“While the Promoters may select an entity to handle certain administrative tasks for them, no party is authorized to make any commitment on behalf of all or any of them.”


Except from DIGITAL VISUAL INTERFACE SPECIFICATION REVISION 1.0 ADOPTER’S AGREEMENT

So then is authorized to implement a revise DVI standard in the first place? Also, DDWG did not even process memberships they had Promoters (founding members) process memberships. As an adopter you do pay a membership fee, but what these funds do is very unclear.

Why you should care!

You should care, because bad standards do not die! You can still buy computer monitors with DVI connections even when a standards body doesn’t exist. As much as I trashed DVI when HDMI was in developed DVI was the basis. DVI was a standard with no user feedback and many of the problems with HDMI inevitably come from this problem. Standards get rolled into each other and become new standards.

DVI is by far not the worst standard in existence some successful standards are written to advantage and/or require you to use a specific companies products. DVD-Video is a prime example of biased standards. This fact can be demonstrated by the archive of “DVD FAQ” of videodiscovery.

A disc can have up to 8 audio tracks (streams). Each track can be in one of three formats:

  • Dolby Digital (AC-3): 1 to 5.1 channels
  • MPEG-2 audio: 1 to 5.1 or 7.1 channels
  • PCM: 1 to 8 channels.

Two additional optional formats are supported: DTS and SDDS. Both require external decoders.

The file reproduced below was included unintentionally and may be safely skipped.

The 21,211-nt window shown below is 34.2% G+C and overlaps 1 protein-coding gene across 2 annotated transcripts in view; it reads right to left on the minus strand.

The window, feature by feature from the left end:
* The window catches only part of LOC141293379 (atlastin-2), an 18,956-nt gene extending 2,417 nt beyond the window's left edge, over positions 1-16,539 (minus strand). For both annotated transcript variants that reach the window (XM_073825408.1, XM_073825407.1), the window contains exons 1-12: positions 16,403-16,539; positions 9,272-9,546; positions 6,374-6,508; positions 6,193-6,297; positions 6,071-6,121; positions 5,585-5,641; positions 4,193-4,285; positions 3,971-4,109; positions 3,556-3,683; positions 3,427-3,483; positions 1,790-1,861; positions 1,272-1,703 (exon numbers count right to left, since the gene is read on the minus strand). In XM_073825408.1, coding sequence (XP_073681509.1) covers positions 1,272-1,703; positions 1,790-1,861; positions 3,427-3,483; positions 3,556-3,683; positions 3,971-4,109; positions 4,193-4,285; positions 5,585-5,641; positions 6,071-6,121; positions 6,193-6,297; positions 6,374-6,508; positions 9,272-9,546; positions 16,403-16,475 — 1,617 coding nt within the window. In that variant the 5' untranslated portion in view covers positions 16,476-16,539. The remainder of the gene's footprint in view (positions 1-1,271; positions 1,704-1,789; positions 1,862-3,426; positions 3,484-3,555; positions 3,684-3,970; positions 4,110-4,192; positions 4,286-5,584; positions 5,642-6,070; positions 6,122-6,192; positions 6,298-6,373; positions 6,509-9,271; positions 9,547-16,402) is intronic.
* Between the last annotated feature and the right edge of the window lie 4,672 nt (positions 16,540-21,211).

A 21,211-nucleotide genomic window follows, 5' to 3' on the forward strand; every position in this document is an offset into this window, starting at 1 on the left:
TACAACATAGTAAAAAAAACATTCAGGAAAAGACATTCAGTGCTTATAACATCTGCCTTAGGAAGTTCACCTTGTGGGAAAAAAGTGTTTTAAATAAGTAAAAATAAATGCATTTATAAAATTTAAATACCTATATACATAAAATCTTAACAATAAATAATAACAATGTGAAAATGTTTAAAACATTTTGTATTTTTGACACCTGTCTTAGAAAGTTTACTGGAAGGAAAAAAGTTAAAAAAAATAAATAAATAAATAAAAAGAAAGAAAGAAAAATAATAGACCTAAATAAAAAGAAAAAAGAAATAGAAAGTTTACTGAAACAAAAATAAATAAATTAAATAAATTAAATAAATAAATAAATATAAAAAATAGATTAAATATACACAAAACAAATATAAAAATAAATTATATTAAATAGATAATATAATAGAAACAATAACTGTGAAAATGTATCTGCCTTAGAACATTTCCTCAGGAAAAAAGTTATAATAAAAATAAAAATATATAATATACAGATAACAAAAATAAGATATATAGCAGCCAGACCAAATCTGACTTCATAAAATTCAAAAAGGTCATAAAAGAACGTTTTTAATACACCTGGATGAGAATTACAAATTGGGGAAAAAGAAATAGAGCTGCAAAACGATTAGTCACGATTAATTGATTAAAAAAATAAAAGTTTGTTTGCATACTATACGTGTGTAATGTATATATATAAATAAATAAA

The “.1” refers to a low-frequency effects (LFE) channel that connects to a subwoofer.

Discs containing 525/60 (NTSC) video must use PCM or Dolby Digital on at least one track. Discs containing 625/50 (PAL) video must use PCM or MPEG-2 audio on at least one track. Additional tracks may be in any format. Many MPEG-2 discs include Dolby Digital.

For the case of the North American NTSC Disc one of the required tracks was Dolby Digital meaning to be compliant with the standard you had to include a Dolby Decoder while you did not have to include a decoder for the competing standards DTS or SDDS. It is also mentioned that many MPEG-2 Disc had Dolby Digital tracks as well. This gives Dolby a massive advantage over its competitors since it mandatory or effectively mandatory in most cases. Dolby’s competitors are now expensive questionable additions on a player.

If you are a product designer or a customer who want to have choice in what they buy then you care about standards. If you want new cutting edge features then you care about standards. Some features can not be added without violating standards. The future direction of technology depends on good standards that allow for growth and creative approaches to problem solving.

See Also

Sources

  1. The Complete MIDI 1.0 Detailed Specification version 96.1 third revision
  2. Digital Visual Interface DVI revision 1 released 02 april 1999
  3. “The ‘USI’ or Universal Synthesizer Interface” by Dave Smith and Chet Wood
  4. The Best Sound for MS-DOS Games – Roland MT-32
  5. Bad Gear – Yamaha DX7 – Synth Of Fear???
  6. Manual for DX7 with midi format documentation access from dxsysex
  7. MIDI Support by OS
    1. Android
    2. MacOS
    3. Linux
    4. Windows
  8. Details about MIDI 2.0™, MIDI-CI, Profiles and Property Exchange
  9. Monoprice access Jan2 2021 at 3:36Pm EST products numbers: 614, 85 & 3992
  10. Leading PC Companies Move to All Digital Display Technology, Phasing out Analog (an Intel press release)
  11. “An Overview of Current Display Interfaces” (an HP white paper) released March 2011
  12. About page on midi.org access jan 3 2021
  13. http://www.ddwg.org/jointheif.asp wayback archive from july 2012
  14. http://www.ddwg.org/lib/DDWG_Adopters_Agreement.pdf wayback archive from march 17 2012
  15. http://www.videodiscovery.com/vdyweb/dvd/dvdfaq.html wayback archive from march 29 1997